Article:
Teen Pregnancy in the United States Essay

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Teen Pregnancy in the United States: How it Impacts Maternity Nurses

Teen pregnancy is one of the United States' most significant public health problems. This is because, when compared to other similarly industrialized nations with similar health care systems, the United States has an embarrassingly high Teen Pregnancy rate. In fact, if judged solely by the teen pregnancy rate, one would assume that the United States was a non-industrialized, borderline third-world country, instead of the world's most significant superpower. However, teenage pregnancy remains the norm in many countries, which can lead people to wonder why teenage pregnancy is considered such a significant issue. After all, if teenage pregnancy is the worldwide norm, how can it be considered so negative in the United States? Does an anti-teen pregnancy attitude reflect an age bias and have more to do with concerns about emerging female sexuality than it does about actual consequences of teenage pregnancy? The risks associated with teenage pregnancy argue against that conclusion. Instead, they suggest that teen pregnancy is detrimental, not only for teenage mothers, but also for their babies.

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Teen pregnancy is unequivocally negative for the vast majority of teenage mothers. Teen mothers are not only less likely to complete school, but also more likely to be single parents. The combination of these events makes it unlikely that they will be able to adequately provide for themselves or for their children. Moreover, while adolescent female bodies may be capable of procreation that does not mean that they are ideal for procreation. "Common medical problems among adolescent mothers include poor weight gain, pregnancy-induced hypertension, anemia, sexually transmitted diseases (STDs), and cephalopelvic disproportion. Later in life, adolescent mothers tend to be at greater risk for obesity and hypertension than women who were not teenagers when they had their first child" (Cape Fear Teen Health Council, 2006). When one views this evidence, it is impossible to conclude that teenage pregnancy is good for teenage mothers, as a whole.

TOPIC: Essay on Teen Pregnancy in the United States: How Assignment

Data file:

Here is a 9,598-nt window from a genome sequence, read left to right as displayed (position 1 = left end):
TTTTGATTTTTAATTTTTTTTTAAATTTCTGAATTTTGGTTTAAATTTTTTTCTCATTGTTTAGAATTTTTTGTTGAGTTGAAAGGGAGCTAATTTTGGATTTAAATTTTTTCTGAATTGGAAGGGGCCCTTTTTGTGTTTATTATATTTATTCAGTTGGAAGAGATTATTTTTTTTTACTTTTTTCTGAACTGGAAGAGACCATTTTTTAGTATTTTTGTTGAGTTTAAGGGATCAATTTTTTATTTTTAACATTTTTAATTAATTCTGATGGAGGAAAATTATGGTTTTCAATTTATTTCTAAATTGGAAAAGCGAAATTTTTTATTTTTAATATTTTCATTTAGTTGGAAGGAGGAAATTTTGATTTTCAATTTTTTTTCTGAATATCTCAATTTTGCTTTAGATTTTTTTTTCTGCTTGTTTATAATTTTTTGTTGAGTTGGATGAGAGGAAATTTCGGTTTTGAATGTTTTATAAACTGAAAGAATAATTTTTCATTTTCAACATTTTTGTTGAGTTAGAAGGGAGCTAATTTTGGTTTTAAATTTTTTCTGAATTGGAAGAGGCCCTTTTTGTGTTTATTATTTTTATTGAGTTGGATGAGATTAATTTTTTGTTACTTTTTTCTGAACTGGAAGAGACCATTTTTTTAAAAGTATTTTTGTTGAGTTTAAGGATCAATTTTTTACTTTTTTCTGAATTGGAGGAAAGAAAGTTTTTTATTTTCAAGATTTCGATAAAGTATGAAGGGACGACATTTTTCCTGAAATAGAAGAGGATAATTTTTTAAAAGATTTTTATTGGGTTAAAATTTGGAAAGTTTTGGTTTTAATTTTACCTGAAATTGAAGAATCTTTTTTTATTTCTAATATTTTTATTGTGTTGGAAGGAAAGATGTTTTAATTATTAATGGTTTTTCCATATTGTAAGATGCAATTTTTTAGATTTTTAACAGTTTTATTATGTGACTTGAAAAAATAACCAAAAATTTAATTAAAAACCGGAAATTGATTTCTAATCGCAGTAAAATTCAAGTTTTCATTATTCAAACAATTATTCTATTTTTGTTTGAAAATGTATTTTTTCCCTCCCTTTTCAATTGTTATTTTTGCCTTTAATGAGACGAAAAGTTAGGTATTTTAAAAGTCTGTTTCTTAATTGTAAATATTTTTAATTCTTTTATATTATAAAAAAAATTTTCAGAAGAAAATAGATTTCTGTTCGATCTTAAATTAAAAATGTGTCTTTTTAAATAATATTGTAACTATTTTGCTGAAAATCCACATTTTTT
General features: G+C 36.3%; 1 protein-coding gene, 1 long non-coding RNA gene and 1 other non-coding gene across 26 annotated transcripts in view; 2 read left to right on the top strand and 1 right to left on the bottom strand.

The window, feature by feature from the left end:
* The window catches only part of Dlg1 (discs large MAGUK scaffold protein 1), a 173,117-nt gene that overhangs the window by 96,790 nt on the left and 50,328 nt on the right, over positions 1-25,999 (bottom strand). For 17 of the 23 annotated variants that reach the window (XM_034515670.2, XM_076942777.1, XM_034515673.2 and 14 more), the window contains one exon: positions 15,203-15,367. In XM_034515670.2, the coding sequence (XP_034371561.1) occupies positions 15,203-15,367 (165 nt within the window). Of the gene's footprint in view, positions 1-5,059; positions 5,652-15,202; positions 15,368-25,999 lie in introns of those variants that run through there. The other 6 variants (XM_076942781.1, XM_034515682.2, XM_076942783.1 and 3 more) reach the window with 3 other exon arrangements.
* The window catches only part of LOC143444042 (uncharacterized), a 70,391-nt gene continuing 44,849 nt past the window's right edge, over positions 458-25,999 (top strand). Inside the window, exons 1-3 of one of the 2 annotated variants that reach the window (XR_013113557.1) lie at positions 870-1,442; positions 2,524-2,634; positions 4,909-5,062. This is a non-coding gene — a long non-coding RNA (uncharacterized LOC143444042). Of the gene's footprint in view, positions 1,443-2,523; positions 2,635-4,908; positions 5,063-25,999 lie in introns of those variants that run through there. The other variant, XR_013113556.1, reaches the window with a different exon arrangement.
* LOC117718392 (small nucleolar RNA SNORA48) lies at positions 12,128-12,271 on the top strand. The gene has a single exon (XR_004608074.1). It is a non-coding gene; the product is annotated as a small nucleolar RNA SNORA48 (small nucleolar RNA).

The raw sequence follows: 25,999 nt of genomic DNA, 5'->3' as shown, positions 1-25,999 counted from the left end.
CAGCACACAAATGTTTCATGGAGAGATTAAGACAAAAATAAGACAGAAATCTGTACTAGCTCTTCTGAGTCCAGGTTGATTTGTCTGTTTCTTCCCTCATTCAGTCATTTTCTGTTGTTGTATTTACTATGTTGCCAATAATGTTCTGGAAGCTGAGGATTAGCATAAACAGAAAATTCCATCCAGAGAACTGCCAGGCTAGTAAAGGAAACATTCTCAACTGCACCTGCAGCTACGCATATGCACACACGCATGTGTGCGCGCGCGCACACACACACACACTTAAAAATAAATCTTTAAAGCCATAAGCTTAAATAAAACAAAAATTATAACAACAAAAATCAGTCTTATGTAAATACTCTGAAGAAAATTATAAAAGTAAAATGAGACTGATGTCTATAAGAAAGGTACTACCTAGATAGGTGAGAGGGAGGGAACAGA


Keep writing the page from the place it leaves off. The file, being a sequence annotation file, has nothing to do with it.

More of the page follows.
Furthermore, teenage pregnancy can have serious negative consequences for the child. Teenage mothers are far less likely to get adequate prenatal care than older mothers, and this can have a detrimental impact on the baby. Combined with the other health issues that frequently co-exist in teenage mothers, the outlook for the child can be very negative. "Children born to teen mothers suffer from higher rates of low birth weight and related health problems. Low birth weight raises the probabilities of infant death, blindness, deafness, chronic respiratory problems, mental retardation, mental illness, and cerebral palsy" (Cape Fear Teen Health Council, 2006). Moreover, these problems do not end at birth. Due to lack of maternal resources, the children of teenage mothers often suffer lifelong consequences, including, but not limited to insufficient health care, inadequate parenting, child abuse, and neglect (Cape Fear Teen Health Council, 2006). These problems do not remain in the home either; "children of teens are 50% more likely to repeat a grade; they perform much worse on standardized tests; and ultimately they are less likely to complete high school than if their mothers had delayed childbearing"(Cape Fear Teen Health Council, 2006).

Moreover, all of society is impacted by teenage pregnancy. Every child that grows up in an inadequate home increases the risk of the burden on society. This is a particular problem in the United States, which has teen pregnancy rates that are far in excess of any other industrialized nation. U.S. teen pregnancy rates are "nearly double Great Britain's, at least four times those of France and Germany, and more than ten times that of Japan" (Cape Fear Teen Health Council, 2006). The result is that a huge amount of U.S. resources must be diverted to dealing with the impact of teen pregnancy, which places us in a weakened position when compared to competitor nations. Teen pregnancy literally costs taxpayers billions of dollars each year, and, given the cyclical nature of the problem, creates an enduring legacy of problems. "There are nearly half a million children born to teen mothers each year. Most of these mothers are unmarried, and many will end up poor and on welfare. Each year the federal government alone spends about $7 billion to help families that began with a teenage birth" (Cape Fear Teen Health Council).

Teen pregnancy rates